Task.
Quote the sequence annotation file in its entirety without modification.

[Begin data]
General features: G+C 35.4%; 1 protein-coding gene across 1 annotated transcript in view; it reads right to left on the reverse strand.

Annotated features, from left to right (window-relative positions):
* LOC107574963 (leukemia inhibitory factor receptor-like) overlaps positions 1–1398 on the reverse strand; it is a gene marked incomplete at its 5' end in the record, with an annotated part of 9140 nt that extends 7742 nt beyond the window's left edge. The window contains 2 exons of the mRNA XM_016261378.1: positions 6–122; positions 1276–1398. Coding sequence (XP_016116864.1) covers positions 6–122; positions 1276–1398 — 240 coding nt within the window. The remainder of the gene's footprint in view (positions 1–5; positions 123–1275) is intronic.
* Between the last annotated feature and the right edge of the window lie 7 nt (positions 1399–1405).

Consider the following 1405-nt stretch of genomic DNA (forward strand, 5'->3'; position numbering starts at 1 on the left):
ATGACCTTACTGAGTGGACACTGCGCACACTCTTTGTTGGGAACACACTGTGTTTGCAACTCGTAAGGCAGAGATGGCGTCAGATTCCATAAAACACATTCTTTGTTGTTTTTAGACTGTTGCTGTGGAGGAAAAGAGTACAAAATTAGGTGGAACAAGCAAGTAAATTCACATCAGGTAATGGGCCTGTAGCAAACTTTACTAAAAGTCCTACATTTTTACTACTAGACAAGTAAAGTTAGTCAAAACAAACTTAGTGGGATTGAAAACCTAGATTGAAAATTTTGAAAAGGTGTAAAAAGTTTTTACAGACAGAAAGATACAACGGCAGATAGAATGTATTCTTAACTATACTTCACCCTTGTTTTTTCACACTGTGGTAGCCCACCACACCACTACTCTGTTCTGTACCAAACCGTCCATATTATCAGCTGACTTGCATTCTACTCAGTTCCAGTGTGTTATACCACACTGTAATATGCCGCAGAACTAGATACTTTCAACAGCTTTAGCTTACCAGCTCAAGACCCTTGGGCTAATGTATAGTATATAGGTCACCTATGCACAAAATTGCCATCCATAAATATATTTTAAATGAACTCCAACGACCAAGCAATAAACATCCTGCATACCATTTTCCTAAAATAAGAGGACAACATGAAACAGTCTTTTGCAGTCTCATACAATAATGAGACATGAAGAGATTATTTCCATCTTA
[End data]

General features: G+C 35.4%; 1 protein-coding gene across 1 annotated transcript in view; it reads right to left on the reverse strand.

Annotated features, from left to right (window-relative positions):
* LOC107574963 (leukemia inhibitory factor receptor-like) overlaps positions 1–1398 on the reverse strand; it is a gene marked incomplete at its 5' end in the record, with an annotated part of 9140 nt that extends 7742 nt beyond the window's left edge. The window contains 2 exons of the mRNA XM_016261378.1: positions 6–122; positions 1276–1398. Coding sequence (XP_016116864.1) covers positions 6–122; positions 1276–1398 — 240 coding nt within the window. The remainder of the gene's footprint in view (positions 1–5; positions 123–1275) is intronic.
* Between the last annotated feature and the right edge of the window lie 7 nt (positions 1399–1405).

Consider the following 1405-nt stretch of genomic DNA (forward strand, 5'->3'; position numbering starts at 1 on the left):
ATGACCTTACTGAGTGGACACTGCGCACACTCTTTGTTGGGAACACACTGTGTTTGCAACTCGTAAGGCAGAGATGGCGTCAGATTCCATAAAACACATTCTTTGTTGTTTTTAGACTGTTGCTGTGGAGGAAAAGAGTACAAAATTAGGTGGAACAAGCAAGTAAATTCACATCAGGTAATGGGCCTGTAGCAAACTTTACTAAAAGTCCTACATTTTTACTACTAGACAAGTAAAGTTAGTCAAAACAAACTTAGTGGGATTGAAAACCTAGATTGAAAATTTTGAAAAGGTGTAAAAAGTTTTTACAGACAGAAAGATACAACGGCAGATAGAATGTATTCTTAACTATACTTCACCCTTGTTTTTTCACACTGTGGTAGCCCACCACACCACTACTCTGTTCTGTACCAAACCGTCCATATTATCAGCTGACTTGCATTCTACTCAGTTCCAGTGTGTTATACCACACTGTAATATGCCGCAGAACTAGATACTTTCAACAGCTTTAGCTTACCAGCTCAAGACCCTTGGGCTAATGTATAGTATATAGGTCACCTATGCACAAAATTGCCATCCATAAATATATTTTAAATGAACTCCAACGACCAAGCAATAAACATCCTGCATACCATTTTCCTAAAATAAGAGGACAACATGAAACAGTCTTTTGCAGTCTCATACAATAATGAGACATGAAGAGATTATTTCCATCTTA